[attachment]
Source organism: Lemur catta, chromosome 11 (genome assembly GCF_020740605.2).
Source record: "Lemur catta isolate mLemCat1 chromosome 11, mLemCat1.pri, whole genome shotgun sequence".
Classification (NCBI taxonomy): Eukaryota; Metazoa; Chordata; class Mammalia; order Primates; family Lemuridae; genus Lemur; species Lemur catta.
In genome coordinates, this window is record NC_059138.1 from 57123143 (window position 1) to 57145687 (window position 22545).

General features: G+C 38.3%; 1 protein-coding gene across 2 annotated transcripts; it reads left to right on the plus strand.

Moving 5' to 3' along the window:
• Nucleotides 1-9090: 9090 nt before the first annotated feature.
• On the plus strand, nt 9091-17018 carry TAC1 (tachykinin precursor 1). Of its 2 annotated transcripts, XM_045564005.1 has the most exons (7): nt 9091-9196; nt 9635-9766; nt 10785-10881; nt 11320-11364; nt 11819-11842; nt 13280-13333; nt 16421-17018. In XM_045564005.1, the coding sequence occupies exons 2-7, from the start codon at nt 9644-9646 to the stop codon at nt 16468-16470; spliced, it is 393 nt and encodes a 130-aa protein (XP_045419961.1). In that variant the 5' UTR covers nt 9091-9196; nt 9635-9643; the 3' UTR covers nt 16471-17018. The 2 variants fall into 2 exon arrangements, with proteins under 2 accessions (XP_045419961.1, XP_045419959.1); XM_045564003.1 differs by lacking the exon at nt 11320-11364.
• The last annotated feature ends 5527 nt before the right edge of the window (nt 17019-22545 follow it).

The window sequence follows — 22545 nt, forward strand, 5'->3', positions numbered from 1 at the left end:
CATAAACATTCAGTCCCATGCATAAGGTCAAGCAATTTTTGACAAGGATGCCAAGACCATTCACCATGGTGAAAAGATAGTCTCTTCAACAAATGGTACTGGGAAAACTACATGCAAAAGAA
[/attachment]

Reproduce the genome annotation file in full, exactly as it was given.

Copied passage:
Source organism: Lemur catta, chromosome 11 (genome assembly GCF_020740605.2).
Source record: "Lemur catta isolate mLemCat1 chromosome 11, mLemCat1.pri, whole genome shotgun sequence".
Classification (NCBI taxonomy): Eukaryota; Metazoa; Chordata; class Mammalia; order Primates; family Lemuridae; genus Lemur; species Lemur catta.
In genome coordinates, this window is record NC_059138.1 from 57123143 (window position 1) to 57145687 (window position 22545).

General features: G+C 38.3%; 1 protein-coding gene across 2 annotated transcripts; it reads left to right on the plus strand.

Moving 5' to 3' along the window:
• Nucleotides 1-9090: 9090 nt before the first annotated feature.
• On the plus strand, nt 9091-17018 carry TAC1 (tachykinin precursor 1). Of its 2 annotated transcripts, XM_045564005.1 has the most exons (7): nt 9091-9196; nt 9635-9766; nt 10785-10881; nt 11320-11364; nt 11819-11842; nt 13280-13333; nt 16421-17018. In XM_045564005.1, the coding sequence occupies exons 2-7, from the start codon at nt 9644-9646 to the stop codon at nt 16468-16470; spliced, it is 393 nt and encodes a 130-aa protein (XP_045419961.1). In that variant the 5' UTR covers nt 9091-9196; nt 9635-9643; the 3' UTR covers nt 16471-17018. The 2 variants fall into 2 exon arrangements, with proteins under 2 accessions (XP_045419961.1, XP_045419959.1); XM_045564003.1 differs by lacking the exon at nt 11320-11364.
• The last annotated feature ends 5527 nt before the right edge of the window (nt 17019-22545 follow it).

The window sequence follows — 22545 nt, forward strand, 5'->3', positions numbered from 1 at the left end:
CATAAACATTCAGTCCCATGCATAAGGTCAAGCAATTTTTGACAAGGATGCCAAGACCATTCACCATGGTGAAAAGATAGTCTCTTCAACAAATGGTACTGGGAAAACTACATGCAAAAGAA